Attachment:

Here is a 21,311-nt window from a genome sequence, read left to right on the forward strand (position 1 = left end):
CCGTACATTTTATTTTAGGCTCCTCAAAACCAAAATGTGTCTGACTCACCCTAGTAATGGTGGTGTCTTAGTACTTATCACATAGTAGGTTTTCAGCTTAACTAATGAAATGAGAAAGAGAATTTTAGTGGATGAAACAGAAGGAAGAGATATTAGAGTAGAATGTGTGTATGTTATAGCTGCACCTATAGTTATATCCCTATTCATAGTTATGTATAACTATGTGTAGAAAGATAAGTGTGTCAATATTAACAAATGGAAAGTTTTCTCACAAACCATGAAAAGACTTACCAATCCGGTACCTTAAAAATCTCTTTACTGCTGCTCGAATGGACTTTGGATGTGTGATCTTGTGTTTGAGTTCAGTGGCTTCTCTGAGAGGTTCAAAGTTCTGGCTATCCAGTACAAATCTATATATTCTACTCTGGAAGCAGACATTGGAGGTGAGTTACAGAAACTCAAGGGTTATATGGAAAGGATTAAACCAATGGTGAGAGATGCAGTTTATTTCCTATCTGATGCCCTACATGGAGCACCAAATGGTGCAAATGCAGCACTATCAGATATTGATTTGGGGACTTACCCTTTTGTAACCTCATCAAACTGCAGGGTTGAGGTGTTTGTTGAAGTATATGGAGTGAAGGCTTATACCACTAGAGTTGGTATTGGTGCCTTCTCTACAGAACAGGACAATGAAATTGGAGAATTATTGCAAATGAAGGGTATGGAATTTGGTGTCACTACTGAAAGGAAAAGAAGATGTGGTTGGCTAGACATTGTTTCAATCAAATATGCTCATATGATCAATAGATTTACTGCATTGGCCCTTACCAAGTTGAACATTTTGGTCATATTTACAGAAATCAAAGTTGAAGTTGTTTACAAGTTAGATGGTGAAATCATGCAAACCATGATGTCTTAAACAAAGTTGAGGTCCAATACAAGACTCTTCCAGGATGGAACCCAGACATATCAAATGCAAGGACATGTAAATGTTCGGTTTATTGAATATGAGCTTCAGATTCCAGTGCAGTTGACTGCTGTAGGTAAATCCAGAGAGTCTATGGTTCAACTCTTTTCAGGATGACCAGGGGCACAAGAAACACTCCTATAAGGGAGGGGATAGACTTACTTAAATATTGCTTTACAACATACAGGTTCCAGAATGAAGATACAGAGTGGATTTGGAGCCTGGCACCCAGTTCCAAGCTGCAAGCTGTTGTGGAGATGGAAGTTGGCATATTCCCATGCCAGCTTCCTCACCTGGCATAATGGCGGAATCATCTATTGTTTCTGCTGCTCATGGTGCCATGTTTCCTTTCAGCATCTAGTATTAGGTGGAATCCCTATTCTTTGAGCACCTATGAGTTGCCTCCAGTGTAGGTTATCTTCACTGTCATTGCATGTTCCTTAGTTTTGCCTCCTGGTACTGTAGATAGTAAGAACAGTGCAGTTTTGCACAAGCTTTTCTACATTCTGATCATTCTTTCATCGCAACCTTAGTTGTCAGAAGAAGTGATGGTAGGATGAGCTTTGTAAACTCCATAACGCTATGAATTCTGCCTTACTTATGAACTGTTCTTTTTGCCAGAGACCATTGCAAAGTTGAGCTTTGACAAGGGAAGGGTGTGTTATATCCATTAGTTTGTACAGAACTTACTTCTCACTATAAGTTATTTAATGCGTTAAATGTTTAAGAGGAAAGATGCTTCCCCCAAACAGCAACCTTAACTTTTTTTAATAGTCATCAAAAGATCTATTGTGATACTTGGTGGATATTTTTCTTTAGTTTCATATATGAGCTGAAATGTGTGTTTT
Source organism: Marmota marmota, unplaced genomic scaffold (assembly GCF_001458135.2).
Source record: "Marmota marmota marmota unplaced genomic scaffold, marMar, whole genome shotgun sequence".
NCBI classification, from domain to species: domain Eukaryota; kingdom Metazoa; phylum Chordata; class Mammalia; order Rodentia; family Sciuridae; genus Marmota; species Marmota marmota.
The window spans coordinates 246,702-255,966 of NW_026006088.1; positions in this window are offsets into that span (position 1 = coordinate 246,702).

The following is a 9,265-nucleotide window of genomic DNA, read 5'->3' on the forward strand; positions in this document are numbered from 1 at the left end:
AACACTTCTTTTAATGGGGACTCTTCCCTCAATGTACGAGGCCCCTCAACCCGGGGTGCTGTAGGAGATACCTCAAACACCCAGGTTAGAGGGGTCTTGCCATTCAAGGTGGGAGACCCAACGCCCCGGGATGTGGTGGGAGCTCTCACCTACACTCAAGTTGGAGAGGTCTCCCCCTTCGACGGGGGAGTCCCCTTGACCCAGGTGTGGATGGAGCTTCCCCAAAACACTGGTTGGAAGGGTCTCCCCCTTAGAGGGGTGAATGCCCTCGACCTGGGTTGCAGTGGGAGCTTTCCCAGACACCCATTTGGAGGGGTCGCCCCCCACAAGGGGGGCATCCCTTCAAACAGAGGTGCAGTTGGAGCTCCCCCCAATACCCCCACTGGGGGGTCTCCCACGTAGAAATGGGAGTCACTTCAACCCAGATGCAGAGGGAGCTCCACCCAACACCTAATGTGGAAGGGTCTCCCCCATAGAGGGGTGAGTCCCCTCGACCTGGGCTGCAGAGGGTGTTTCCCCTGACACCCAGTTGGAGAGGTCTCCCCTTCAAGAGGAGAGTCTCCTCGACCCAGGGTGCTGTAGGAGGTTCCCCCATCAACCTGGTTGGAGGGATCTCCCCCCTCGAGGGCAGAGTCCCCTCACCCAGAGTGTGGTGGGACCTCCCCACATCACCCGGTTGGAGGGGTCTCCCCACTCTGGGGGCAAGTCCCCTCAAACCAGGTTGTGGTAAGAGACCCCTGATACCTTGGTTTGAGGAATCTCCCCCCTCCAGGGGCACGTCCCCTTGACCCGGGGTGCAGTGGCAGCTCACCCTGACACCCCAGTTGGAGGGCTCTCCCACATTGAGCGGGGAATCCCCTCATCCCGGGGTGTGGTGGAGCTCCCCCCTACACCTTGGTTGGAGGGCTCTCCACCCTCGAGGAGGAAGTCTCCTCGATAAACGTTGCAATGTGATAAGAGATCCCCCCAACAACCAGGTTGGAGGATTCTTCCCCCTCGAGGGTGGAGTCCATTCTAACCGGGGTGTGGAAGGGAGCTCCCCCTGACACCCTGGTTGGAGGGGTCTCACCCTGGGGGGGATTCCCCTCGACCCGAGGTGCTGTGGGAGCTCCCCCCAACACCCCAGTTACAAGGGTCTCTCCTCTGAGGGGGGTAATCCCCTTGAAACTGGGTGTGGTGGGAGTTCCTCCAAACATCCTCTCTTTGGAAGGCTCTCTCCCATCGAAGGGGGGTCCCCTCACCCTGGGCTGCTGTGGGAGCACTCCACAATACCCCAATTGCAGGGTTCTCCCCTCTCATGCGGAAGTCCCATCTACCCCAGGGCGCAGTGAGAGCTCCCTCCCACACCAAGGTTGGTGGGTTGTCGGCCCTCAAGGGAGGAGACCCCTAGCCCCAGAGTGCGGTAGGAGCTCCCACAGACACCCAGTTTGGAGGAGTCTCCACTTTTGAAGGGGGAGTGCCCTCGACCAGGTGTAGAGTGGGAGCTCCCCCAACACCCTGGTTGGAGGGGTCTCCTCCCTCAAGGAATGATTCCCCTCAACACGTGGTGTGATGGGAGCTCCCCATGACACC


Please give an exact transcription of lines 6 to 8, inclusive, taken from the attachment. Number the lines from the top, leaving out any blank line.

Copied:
The window spans coordinates 246,702-255,966 of NW_026006088.1; positions in this window are offsets into that span (position 1 = coordinate 246,702).

The following is a 9,265-nucleotide window of genomic DNA, read 5'->3' on the forward strand; positions in this document are numbered from 1 at the left end:
AACACTTCTTTTAATGGGGACTCTTCCCTCAATGTACGAGGCCCCTCAACCCGGGGTGCTGTAGGAGATACCTCAAACACCCAGGTTAGAGGGGTCTTGCCATTCAAGGTGGGAGACCCAACGCCCCGGGATGTGGTGGGAGCTCTCACCTACACTCAAGTTGGAGAGGTCTCCCCCTTCGACGGGGGAGTCCCCTTGACCCAGGTGTGGATGGAGCTTCCCCAAAACACTGGTTGGAAGGGTCTCCCCCTTAGAGGGGTGAATGCCCTCGACCTGGGTTGCAGTGGGAGCTTTCCCAGACACCCATTTGGAGGGGTCGCCCCCCACAAGGGGGGCATCCCTTCAAACAGAGGTGCAGTTGGAGCTCCCCCCAATACCCCCACTGGGGGGTCTCCCACGTAGAAATGGGAGTCACTTCAACCCAGATGCAGAGGGAGCTCCACCCAACACCTAATGTGGAAGGGTCTCCCCCATAGAGGGGTGAGTCCCCTCGACCTGGGCTGCAGAGGGTGTTTCCCCTGACACCCAGTTGGAGAGGTCTCCCCTTCAAGAGGAGAGTCTCCTCGACCCAGGGTGCTGTAGGAGGTTCCCCCATCAACCTGGTTGGAGGGATCTCCCCCCTCGAGGGCAGAGTCCCCTCACCCAGAGTGTGGTGGGACCTCCCCACATCACCCGGTTGGAGGGGTCTCCCCACTCTGGGGGCAAGTCCCCTCAAACCAGGTTGTGGTAAGAGACCCCTGATACCTTGGTTTGAGGAATCTCCCCCCTCCAGGGGCACGTCCCCTTGACCCGGGGTGCAGTGGCAGCTCACCCTGACACCCCAGTTGGAGGGCTCTCCCACATTGAGCGGGGAATCCCCTCATCCCGGGGTGTGGTGGAGCTCCCCCCTACACCTTGGTTGGAGGGCTCTCCACCCTCGAGGAGGAAGTCTCCTCGATAAACGTTGCAATGTGATAAGAGATCCCCCCAACAACCAGGTTGGAGGATTCTTCCCCCTCGAGGGTGGAGTCCATTCTAACCGGGGTGTGGAAGGGAGCTCCCCCTGACACCCTGGTTGGAGGGGTCTCACCCTGGGGGGGATTCCCCTCGACCCGAGGTGCTGTGGGAGCTCCCCCCAACACCCCAGTTACAAGGGTCTCTCCTCTGAGGGGGGTAATCCCCTTGAAACTGGGTGTGGTGGGAGTTCCTCCAAACATCCTCTCTTTGGAAGGCTCTCTCCCATCGAAGGGGGGTCCCCTCACCCTGGGCTGCTGTGGGAGCACTCCACAATACCCCAATTGCAGGGTTCTCCCCTCTCATGCGGAAGTCCCATCTACCCCAGGGCGCAGTGAGAGCTCCCTCCCACACCAAGGTTGGTGGGTTGTCGGCCCTCAAGGGAGGAGACCCCTAGCCCCAGAGTGCGGTAGGAGCTCCCACAGACACCCAGTTTGGAGGAGTCTCCACTTTTGAAGGGGGAGTGCCCTCGACCAGGTGTAGAGTGGGAGCTCCCCCAACACCCTGGTTGGAGGGGTCTCCTCCCTCAAGGAATGATTCCCCTCAACACGTGGTGTGATGGGAGCTCCCCATGACACC